Take a walk through the streets of Pittsburgh and you’ll see some very interesting sights. Urban revitalization, neighborhood renaissances and a myriad of other programs are just the tip of the iceberg that is Pittsburgh. While many look to the future, there are just as many who wish to preserve the history of those who lived and worked this region before we were even born.
Such is the mission of this website, as well as writer Bob Regan and photographer Jeff Wingard. No, I have no affiliation with them, and they have absolutely no clue I am writing this blog post. But I write it to shed light on a really cool, really interesting aspect of Pittsburgh: the city’s public use stairways that can be found all over the Pittsburgh watershed and its valleys.
From childhood I have vague memories of seeing what, I thought, were random steps built into hillsides. Sometimes seemingly random hillsides. Now, as an adult, I can see the logic and ingenuity behind them. That someone took the time to plan them out, and recognized their necessity. Many were built before public transit was widely used, and many looked like they defied gravity. Let’s take a look at this rich history.
These steps are an integral part of the city’s history and bear a relationship to the city’s many diverse ethnic neighborhoods, another of Pittsburgh’s most endearing features. Sixty-six of the city’s ninety neighborhoods contain steps.–Pittsburgh Steps, pg. XIV
Travel Between the Neighborhoods
It is said that once you find your niche in Pittsburgh, you rarely travel to other neighborhoods. Because, normally, you have no need unless there’s a specific business or family member you wish to visit. My family, in particular, is all spread throughout the Pittsburgh region.
People from all over the Western world settled in these hills – Germans, Irish, Pols, Slovaks, Ukrainians and Lithuanians are just a few of the nationalities who decided to call Pittsburgh home. I, myself am German, Croatian, and a few other things I cannot remember. Click here for a full list and map of Pittsburgh’s neighborhoods. While some locations proudly display their cultural heritage, others, like Squirrel Hill, have become a clear melting pot of several different nationalities.
It’s easy to see where just some of the inspiration came from for Mister Roger’s Neighborhood.
Consequently, the only affordable, inhabitable land for the common people was on the hilltops or, in some cases, along the hillsides. In order for workers to travel or work, a series of steps were built to the steel mills. Originally the steps were privately built, but soon formal steps along rights-of-way were constructed by the municipality.–Pittsburgh Steps, pg 1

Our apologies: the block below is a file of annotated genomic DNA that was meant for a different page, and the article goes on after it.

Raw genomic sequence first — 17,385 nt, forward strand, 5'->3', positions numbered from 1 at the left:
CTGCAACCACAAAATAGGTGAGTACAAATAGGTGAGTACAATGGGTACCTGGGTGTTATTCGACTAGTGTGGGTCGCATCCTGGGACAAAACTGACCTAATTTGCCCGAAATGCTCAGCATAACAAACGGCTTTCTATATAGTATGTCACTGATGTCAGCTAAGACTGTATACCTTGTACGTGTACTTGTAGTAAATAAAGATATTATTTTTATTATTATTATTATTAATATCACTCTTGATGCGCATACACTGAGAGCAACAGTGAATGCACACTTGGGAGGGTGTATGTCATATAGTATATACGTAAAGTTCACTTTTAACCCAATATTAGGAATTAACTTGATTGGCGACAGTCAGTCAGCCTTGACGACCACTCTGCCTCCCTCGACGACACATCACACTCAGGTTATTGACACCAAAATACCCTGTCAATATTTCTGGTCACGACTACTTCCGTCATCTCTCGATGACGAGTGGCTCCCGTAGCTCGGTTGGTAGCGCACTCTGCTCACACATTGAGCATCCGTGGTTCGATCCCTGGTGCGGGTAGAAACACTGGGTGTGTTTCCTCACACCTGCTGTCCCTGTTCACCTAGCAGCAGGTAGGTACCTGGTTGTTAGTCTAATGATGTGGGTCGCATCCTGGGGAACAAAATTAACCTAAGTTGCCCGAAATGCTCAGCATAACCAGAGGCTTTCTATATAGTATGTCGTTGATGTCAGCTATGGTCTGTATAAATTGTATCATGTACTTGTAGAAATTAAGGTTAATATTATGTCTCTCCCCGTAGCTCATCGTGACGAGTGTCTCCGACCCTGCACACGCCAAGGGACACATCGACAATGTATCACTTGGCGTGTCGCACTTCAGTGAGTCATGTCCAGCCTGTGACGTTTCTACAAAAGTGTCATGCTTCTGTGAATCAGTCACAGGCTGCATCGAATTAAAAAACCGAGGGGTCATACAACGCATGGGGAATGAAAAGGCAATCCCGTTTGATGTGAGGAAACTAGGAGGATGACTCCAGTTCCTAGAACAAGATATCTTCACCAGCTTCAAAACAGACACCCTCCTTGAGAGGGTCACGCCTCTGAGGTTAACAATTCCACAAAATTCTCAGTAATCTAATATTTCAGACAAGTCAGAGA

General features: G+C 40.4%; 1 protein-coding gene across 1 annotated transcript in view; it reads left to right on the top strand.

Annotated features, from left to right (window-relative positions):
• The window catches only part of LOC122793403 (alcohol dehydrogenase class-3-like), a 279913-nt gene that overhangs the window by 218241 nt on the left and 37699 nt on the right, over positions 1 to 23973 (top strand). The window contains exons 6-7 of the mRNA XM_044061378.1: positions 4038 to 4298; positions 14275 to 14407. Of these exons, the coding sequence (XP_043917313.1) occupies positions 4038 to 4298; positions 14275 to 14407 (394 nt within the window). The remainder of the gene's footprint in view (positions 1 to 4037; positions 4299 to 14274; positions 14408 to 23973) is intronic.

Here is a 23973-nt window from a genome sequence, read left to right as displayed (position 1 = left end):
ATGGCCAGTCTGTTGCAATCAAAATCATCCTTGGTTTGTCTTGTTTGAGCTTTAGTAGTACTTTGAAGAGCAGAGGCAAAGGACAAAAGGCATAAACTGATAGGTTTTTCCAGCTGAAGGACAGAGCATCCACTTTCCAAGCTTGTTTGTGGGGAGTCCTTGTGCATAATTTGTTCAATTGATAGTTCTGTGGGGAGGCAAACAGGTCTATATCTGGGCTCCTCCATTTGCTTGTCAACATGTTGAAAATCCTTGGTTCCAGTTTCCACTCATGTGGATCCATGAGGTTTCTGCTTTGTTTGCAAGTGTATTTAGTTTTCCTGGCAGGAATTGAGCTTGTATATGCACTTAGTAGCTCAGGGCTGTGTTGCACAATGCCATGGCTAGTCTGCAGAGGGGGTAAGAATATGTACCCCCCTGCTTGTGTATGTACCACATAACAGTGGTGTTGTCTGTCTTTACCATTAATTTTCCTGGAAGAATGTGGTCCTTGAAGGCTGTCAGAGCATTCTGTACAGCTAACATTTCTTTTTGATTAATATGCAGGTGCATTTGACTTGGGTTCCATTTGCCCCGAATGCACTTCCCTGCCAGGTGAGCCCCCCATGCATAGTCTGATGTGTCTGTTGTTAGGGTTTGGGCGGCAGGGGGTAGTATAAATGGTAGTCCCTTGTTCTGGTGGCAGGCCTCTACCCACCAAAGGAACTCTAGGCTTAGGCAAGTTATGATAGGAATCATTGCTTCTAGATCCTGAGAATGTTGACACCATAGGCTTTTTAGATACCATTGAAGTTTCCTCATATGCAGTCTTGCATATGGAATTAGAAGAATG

Bob Regan’s Pittsburgh Steps explores not only where they’re located, but the data. He mentions whether the steps are wood or concrete, their elevation, and how long they are. Some are more dramatic than others (ex Diana Street) steps. Some simply go straight up. Some are so intricately constructed one has to wonder at the architect’s state of mind at the time of the build. Still some steps are a continuation of the street itself (ex: Duncan Street, Pittsburgh Steps, pg. 12).
There is also such as thing as “sidewalk steps, where the steps are built right alongside the road in stay of a smooth sidewalk. “If one visits one of the hillside neighborhoods today, it is immediately apparent why the city steps are still a sensible means of transportation,” (pg. 18).
People had to get to work somehow, so it’s a really cool thing that these steps were built. One such network actually existed in Allegheny City, now known as Pittsburgh’s North Shore. These steps followed an old Pontiac Indian trail to assist the steel workers’ trek to work along the river.
Believe it or not, this cumbersome, extended walkway was a well-trodden route for Pittsburgh workers commuting from the factories along the river to their homes in the hilltop neighborhoods above. Some walked the trail every day to save the five cent fair for a ride on the incline. Prior to the installation of the steps, some adventurous travelers even managed to get their horse and wagon up and down the path, somehow navigating the steeper section, known as the switchback.–source, Pittsburgh’s Indian Trail Steps
According to the above linked site, the steps themselves were dismantled in the 1930s, but the trail still exists to this day. This trail, used for hundreds upon hundreds of years, has solidified its place in Pittsburgh’s history as an important access point for multiple peoples of all walks of life.
These Pittsburgh Steps Have A Huge Following Today
In the 1930s and beyond, these steps were constructed for practical use. In the 2000s, however, many have seen these steps as a challenge. A fitness challenge, and an exploration challenge. In fact, there is a huge movement of “step climbers” who would willingly call the steps of Pittsburgh their hobby. Just to name a few:
- Secret Pittsburgh Guide
- Pittsburgh Steps
- Pittsburgh Orbit (article)
- Very Local (article)
- BikePGH – Steps We Take
- et al…
Some blogs are older and less updated, and others are constantly adding new content. That just goes to show how far-reaching and influential these steps actually are.
Okay, so nobody actually challenged me. I extend the Steps of Pittsburgh Challenge to myself. Admittedly, I’m not in the best of shape, and it will require a LOT of gas money and fancy parking. But I’d like to walk just a few of these historic steps myself. While city steps aren’t necessarily unique to Pittsburgh, what is unique is how many folks recognize their existence and continue to use them to this day.
Is there something in your area that hits a similar mark? Something you have yet to visit but have always thought to? While these steps are nothing new here in Pittsburgh, my desire to explore them is. And I extend to you a similar challenge to step outside your comfort zone and explore wherever it is you live.